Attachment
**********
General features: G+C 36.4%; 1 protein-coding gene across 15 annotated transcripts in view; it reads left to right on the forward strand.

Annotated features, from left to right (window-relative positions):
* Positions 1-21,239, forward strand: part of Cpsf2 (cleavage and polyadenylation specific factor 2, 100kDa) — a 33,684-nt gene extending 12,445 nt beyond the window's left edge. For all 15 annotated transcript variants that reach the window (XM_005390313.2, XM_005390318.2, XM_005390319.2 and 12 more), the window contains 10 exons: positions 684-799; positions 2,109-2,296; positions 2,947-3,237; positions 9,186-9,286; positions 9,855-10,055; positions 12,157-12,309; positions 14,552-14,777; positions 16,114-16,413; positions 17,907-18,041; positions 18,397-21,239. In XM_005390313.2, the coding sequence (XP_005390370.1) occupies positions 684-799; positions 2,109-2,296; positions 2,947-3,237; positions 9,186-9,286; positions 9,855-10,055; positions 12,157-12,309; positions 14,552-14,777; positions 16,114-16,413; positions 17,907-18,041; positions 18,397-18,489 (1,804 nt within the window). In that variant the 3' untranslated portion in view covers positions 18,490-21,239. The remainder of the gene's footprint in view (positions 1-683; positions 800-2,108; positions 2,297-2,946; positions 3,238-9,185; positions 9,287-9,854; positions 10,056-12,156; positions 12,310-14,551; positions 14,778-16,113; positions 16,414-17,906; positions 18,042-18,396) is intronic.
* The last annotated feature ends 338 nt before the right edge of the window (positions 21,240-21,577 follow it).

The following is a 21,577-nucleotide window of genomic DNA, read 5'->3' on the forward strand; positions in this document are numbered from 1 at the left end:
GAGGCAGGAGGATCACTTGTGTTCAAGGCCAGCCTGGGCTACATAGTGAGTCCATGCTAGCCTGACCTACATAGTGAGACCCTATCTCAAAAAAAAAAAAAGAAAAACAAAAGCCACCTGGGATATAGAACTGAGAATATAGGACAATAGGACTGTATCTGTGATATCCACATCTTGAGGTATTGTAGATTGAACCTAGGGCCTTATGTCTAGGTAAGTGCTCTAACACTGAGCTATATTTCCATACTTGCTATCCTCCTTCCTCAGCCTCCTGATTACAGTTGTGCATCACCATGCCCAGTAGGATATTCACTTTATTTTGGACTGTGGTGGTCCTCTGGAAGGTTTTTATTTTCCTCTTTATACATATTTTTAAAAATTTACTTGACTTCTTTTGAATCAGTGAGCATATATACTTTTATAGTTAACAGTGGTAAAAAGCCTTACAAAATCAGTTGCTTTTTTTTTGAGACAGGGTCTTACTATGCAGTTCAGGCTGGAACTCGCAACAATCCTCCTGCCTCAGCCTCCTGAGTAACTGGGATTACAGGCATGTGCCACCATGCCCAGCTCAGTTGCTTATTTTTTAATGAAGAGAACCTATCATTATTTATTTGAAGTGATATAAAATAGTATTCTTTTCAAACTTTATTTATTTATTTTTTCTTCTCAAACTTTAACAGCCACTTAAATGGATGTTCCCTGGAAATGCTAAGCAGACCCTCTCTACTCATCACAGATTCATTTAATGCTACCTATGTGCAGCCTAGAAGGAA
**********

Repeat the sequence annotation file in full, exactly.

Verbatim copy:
General features: G+C 36.4%; 1 protein-coding gene across 15 annotated transcripts in view; it reads left to right on the forward strand.

Annotated features, from left to right (window-relative positions):
* Positions 1-21,239, forward strand: part of Cpsf2 (cleavage and polyadenylation specific factor 2, 100kDa) — a 33,684-nt gene extending 12,445 nt beyond the window's left edge. For all 15 annotated transcript variants that reach the window (XM_005390313.2, XM_005390318.2, XM_005390319.2 and 12 more), the window contains 10 exons: positions 684-799; positions 2,109-2,296; positions 2,947-3,237; positions 9,186-9,286; positions 9,855-10,055; positions 12,157-12,309; positions 14,552-14,777; positions 16,114-16,413; positions 17,907-18,041; positions 18,397-21,239. In XM_005390313.2, the coding sequence (XP_005390370.1) occupies positions 684-799; positions 2,109-2,296; positions 2,947-3,237; positions 9,186-9,286; positions 9,855-10,055; positions 12,157-12,309; positions 14,552-14,777; positions 16,114-16,413; positions 17,907-18,041; positions 18,397-18,489 (1,804 nt within the window). In that variant the 3' untranslated portion in view covers positions 18,490-21,239. The remainder of the gene's footprint in view (positions 1-683; positions 800-2,108; positions 2,297-2,946; positions 3,238-9,185; positions 9,287-9,854; positions 10,056-12,156; positions 12,310-14,551; positions 14,778-16,113; positions 16,414-17,906; positions 18,042-18,396) is intronic.
* The last annotated feature ends 338 nt before the right edge of the window (positions 21,240-21,577 follow it).

The following is a 21,577-nucleotide window of genomic DNA, read 5'->3' on the forward strand; positions in this document are numbered from 1 at the left end:
GAGGCAGGAGGATCACTTGTGTTCAAGGCCAGCCTGGGCTACATAGTGAGTCCATGCTAGCCTGACCTACATAGTGAGACCCTATCTCAAAAAAAAAAAAAGAAAAACAAAAGCCACCTGGGATATAGAACTGAGAATATAGGACAATAGGACTGTATCTGTGATATCCACATCTTGAGGTATTGTAGATTGAACCTAGGGCCTTATGTCTAGGTAAGTGCTCTAACACTGAGCTATATTTCCATACTTGCTATCCTCCTTCCTCAGCCTCCTGATTACAGTTGTGCATCACCATGCCCAGTAGGATATTCACTTTATTTTGGACTGTGGTGGTCCTCTGGAAGGTTTTTATTTTCCTCTTTATACATATTTTTAAAAATTTACTTGACTTCTTTTGAATCAGTGAGCATATATACTTTTATAGTTAACAGTGGTAAAAAGCCTTACAAAATCAGTTGCTTTTTTTTTGAGACAGGGTCTTACTATGCAGTTCAGGCTGGAACTCGCAACAATCCTCCTGCCTCAGCCTCCTGAGTAACTGGGATTACAGGCATGTGCCACCATGCCCAGCTCAGTTGCTTATTTTTTAATGAAGAGAACCTATCATTATTTATTTGAAGTGATATAAAATAGTATTCTTTTCAAACTTTATTTATTTATTTTTTCTTCTCAAACTTTAACAGCCACTTAAATGGATGTTCCCTGGAAATGCTAAGCAGACCCTCTCTACTCATCACAGATTCATTTAATGCTACCTATGTGCAGCCTAGAAGGAA